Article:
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Asset Customization and Reuse – Balancing Flexility and Complexity

August 12, 2011

When we consider a reusable asset – the net can be cast quite wide. Almost anything could be a reusable asset. For instance, a reusable asset could be a:

  • Library
  • Wizard
  • Framework
  • Best Practices document
  • Design document
  • Pattern specification such as Enterprise patterns, GoF patterns, IBM Patterns for e-
    Business
  • Pattern Implementation
  • Code Sample

With so many choices for creating a reusable asset – where should we make our investments? Should we invest in any and every opportunity for creating a reusable asset? No, of course not, the obvious answer is that we have to be selective. We have limited time, money and we need to focus on delivering software solutions – not just reusable assets.

So we need to be more selective – but how do we choose which assets to invest in? What criteria should we use? We can start with some general criteria:

  • What is the impact for each reuse of the asset?
  • How many times will the asset be reused?
  • What is the cost to create the asset?

While this provides a good starting point – its rather simplistic – and assumes that all types of reusable assets are the same. We’ve already talked about different reuse styles – and as expected, this also has an impact on our investment decisions.

So let’s add some more criteria to our decision making list:

  • How much customization is required per reuse of the asset?
  • What is the cost to customize per reuse of the asset?
  • How consumable is the asset?

This adds an interesting and often overlooked dimension to the asset creation discussion. When creating an asset we need to consider the consumability of the asset. Customization of the asset not only adds time and cost to the reuse scenario, but also introduces additional friction into the reuse effort. This friction, where the end user not only needs to understand the asset, but now also needs to customize the asset increases the risk that the asset will not be reused.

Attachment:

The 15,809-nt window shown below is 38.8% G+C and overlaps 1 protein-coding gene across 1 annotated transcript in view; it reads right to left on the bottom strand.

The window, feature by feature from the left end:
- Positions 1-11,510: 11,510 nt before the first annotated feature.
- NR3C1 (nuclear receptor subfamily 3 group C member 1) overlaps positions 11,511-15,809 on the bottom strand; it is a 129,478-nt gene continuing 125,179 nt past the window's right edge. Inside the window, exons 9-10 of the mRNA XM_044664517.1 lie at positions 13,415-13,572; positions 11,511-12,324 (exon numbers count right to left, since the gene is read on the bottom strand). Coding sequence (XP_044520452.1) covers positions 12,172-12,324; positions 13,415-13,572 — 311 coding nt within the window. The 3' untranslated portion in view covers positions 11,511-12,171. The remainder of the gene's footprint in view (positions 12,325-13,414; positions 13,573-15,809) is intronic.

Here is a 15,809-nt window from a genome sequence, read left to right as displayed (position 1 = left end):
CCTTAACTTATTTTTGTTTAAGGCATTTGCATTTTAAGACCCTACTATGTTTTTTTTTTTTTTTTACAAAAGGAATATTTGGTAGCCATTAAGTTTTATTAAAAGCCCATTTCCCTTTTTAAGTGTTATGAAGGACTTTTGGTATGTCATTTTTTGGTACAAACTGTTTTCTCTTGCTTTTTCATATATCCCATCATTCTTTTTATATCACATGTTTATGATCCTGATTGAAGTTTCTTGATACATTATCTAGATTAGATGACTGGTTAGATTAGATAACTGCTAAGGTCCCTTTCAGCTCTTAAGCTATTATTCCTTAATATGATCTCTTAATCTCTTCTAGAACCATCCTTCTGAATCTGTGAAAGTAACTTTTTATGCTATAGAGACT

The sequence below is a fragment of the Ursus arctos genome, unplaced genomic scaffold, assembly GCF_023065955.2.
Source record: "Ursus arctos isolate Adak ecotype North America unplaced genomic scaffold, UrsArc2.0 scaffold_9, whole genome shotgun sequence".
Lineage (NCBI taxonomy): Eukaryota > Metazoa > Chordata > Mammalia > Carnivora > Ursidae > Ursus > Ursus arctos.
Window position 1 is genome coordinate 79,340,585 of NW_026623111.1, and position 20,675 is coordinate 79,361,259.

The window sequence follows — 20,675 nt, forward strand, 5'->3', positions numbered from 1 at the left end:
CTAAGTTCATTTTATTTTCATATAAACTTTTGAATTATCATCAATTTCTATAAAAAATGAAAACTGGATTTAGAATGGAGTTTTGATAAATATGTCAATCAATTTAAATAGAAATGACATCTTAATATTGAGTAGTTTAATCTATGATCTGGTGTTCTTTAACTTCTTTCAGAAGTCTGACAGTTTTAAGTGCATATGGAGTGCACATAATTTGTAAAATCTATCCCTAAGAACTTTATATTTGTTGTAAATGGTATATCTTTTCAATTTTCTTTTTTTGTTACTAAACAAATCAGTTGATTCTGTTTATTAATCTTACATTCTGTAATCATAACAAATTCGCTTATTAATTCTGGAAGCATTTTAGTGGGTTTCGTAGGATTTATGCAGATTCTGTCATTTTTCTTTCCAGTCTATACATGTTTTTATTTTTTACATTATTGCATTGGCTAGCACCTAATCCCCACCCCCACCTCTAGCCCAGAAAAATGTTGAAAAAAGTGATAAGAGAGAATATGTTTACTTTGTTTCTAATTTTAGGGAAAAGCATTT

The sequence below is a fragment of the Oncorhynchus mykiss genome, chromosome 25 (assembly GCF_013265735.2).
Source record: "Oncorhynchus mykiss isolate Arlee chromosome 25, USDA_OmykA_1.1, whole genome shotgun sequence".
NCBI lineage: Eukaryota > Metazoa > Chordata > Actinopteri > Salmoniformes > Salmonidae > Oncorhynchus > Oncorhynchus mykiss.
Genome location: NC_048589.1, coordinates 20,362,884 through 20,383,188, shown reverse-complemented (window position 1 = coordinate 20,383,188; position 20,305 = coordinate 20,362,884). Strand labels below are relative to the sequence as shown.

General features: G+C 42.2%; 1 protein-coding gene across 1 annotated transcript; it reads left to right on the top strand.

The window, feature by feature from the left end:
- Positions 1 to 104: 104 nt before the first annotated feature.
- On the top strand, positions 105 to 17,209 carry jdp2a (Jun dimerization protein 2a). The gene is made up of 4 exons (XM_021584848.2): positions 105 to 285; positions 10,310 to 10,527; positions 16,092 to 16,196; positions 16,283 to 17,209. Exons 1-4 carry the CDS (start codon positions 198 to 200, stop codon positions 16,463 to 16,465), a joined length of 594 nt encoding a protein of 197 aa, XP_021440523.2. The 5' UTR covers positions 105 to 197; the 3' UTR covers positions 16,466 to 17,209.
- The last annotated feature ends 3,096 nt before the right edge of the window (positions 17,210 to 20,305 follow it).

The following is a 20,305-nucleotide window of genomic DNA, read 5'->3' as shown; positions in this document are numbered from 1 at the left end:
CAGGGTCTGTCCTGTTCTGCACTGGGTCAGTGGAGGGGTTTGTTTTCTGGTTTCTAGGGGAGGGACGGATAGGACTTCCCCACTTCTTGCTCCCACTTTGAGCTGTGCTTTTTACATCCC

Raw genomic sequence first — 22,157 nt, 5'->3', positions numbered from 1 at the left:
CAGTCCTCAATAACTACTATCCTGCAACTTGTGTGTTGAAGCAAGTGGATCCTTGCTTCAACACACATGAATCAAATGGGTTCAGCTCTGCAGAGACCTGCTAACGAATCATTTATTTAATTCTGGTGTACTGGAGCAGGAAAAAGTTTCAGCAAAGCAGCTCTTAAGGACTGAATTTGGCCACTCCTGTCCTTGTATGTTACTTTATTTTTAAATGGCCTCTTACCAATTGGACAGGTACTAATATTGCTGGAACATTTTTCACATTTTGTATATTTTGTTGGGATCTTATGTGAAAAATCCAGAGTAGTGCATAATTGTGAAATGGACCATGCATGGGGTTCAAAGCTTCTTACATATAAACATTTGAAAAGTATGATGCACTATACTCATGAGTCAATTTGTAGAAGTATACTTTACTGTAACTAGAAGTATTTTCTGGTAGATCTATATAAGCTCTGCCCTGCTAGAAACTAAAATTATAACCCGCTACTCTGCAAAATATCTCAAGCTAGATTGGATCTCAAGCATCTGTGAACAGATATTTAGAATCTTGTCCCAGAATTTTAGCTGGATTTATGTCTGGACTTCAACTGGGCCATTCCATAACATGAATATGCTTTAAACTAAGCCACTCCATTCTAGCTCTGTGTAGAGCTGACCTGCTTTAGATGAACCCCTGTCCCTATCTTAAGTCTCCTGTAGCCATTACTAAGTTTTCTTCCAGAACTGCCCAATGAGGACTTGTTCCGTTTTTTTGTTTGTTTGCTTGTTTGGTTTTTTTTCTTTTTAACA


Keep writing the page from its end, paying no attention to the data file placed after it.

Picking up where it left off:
We end up needing to find the right balance between fit to purpose and the cost to reach that point. Some assets cost little to customize as they provide little support for customization. However, the user essentially has to use the asset as-is. Other assets can be highly customized – they can be made to fit a wide range of situations. We are provided with a great amount of flexibility in how we reuse the asset. But that increases the cost of reuse – and also often leaves the user confused about the “right” way to use the asset.

Written documentation – whether it is best practices, designs or pattern specifications – fall to the high end of the customization cost spectrum. These types of assets place a high burden on the asset consumer and cost the most to customize as they are applied.

Libraries fall on the other end of the spectrum, with almost no customization per reuse. Frameworks fall in the middle of the spectrum. Pattern implementations, such as those built using JET, fall in-between libraries and frameworks. They are provide points of variability – ways in which we can tweak the pattern as it is applied. This allows us to customize the reuse – yet as the asset support customization and guides the user in the customization effort cost is minimized and flexibility is optimized.

What kinds of assets do you use within your organization? What criteria do you use when creating reusable assets? Are you finding the right balance between customization and flexibility?

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